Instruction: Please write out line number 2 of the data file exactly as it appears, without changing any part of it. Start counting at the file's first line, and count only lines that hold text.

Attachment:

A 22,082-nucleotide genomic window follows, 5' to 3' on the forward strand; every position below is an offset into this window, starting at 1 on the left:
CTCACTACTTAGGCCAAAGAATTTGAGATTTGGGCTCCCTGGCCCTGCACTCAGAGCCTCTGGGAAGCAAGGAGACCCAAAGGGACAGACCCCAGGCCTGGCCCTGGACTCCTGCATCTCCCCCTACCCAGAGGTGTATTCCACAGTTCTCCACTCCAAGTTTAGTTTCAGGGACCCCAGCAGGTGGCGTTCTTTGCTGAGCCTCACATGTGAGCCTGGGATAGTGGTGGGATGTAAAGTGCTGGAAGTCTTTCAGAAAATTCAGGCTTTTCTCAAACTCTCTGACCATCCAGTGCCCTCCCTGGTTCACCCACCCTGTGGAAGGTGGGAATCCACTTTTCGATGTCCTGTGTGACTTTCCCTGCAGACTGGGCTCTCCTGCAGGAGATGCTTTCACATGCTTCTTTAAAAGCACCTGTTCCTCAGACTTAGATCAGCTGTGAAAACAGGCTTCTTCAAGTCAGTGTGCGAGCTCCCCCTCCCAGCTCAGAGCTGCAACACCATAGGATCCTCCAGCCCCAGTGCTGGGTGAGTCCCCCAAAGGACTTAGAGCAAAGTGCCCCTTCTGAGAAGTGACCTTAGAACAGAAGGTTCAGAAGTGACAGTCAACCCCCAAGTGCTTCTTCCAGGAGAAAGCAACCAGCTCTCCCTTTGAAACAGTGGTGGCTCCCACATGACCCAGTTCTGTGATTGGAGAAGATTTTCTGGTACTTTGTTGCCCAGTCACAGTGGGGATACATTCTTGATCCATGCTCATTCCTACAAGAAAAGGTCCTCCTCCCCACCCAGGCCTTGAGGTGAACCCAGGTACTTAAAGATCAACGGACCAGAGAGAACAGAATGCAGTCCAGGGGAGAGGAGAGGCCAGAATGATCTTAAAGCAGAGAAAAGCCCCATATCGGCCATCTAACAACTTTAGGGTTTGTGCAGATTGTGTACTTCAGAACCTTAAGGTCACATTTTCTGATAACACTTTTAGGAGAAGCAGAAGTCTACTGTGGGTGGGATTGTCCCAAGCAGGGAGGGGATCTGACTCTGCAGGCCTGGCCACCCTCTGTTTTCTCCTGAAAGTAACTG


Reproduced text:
CTCACTACTTAGGCCAAAGAATTTGAGATTTGGGCTCCCTGGCCCTGCACTCAGAGCCTCTGGGAAGCAAGGAGACCCAAAGGGACAGACCCCAGGCCTGGCCCTGGACTCCTGCATCTCCCCCTACCCAGAGGTGTATTCCACAGTTCTCCACTCCAAGTTTAGTTTCAGGGACCCCAGCAGGTGGCGTTCTTTGCTGAGCCTCACATGTGAGCCTGGGATAGTGGTGGGATGTAAAGTGCTGGAAGTCTTTCAGAAAATTCAGGCTTTTCTCAAACTCTCTGACCATCCAGTGCCCTCCCTGGTTCACCCACCCTGTGGAAGGTGGGAATCCACTTTTCGATGTCCTGTGTGACTTTCCCTGCAGACTGGGCTCTCCTGCAGGAGATGCTTTCACATGCTTCTTTAAAAGCACCTGTTCCTCAGACTTAGATCAGCTGTGAAAACAGGCTTCTTCAAGTCAGTGTGCGAGCTCCCCCTCCCAGCTCAGAGCTGCAACACCATAGGATCCTCCAGCCCCAGTGCTGGGTGAGTCCCCCAAAGGACTTAGAGCAAAGTGCCCCTTCTGAGAAGTGACCTTAGAACAGAAGGTTCAGAAGTGACAGTCAACCCCCAAGTGCTTCTTCCAGGAGAAAGCAACCAGCTCTCCCTTTGAAACAGTGGTGGCTCCCACATGACCCAGTTCTGTGATTGGAGAAGATTTTCTGGTACTTTGTTGCCCAGTCACAGTGGGGATACATTCTTGATCCATGCTCATTCCTACAAGAAAAGGTCCTCCTCCCCACCCAGGCCTTGAGGTGAACCCAGGTACTTAAAGATCAACGGACCAGAGAGAACAGAATGCAGTCCAGGGGAGAGGAGAGGCCAGAATGATCTTAAAGCAGAGAAAAGCCCCATATCGGCCATCTAACAACTTTAGGGTTTGTGCAGATTGTGTACTTCAGAACCTTAAGGTCACATTTTCTGATAACACTTTTAGGAGAAGCAGAAGTCTACTGTGGGTGGGATTGTCCCAAGCAGGGAGGGGATCTGACTCTGCAGGCCTGGCCACCCTCTGTTTTCTCCTGAAAGTAACTG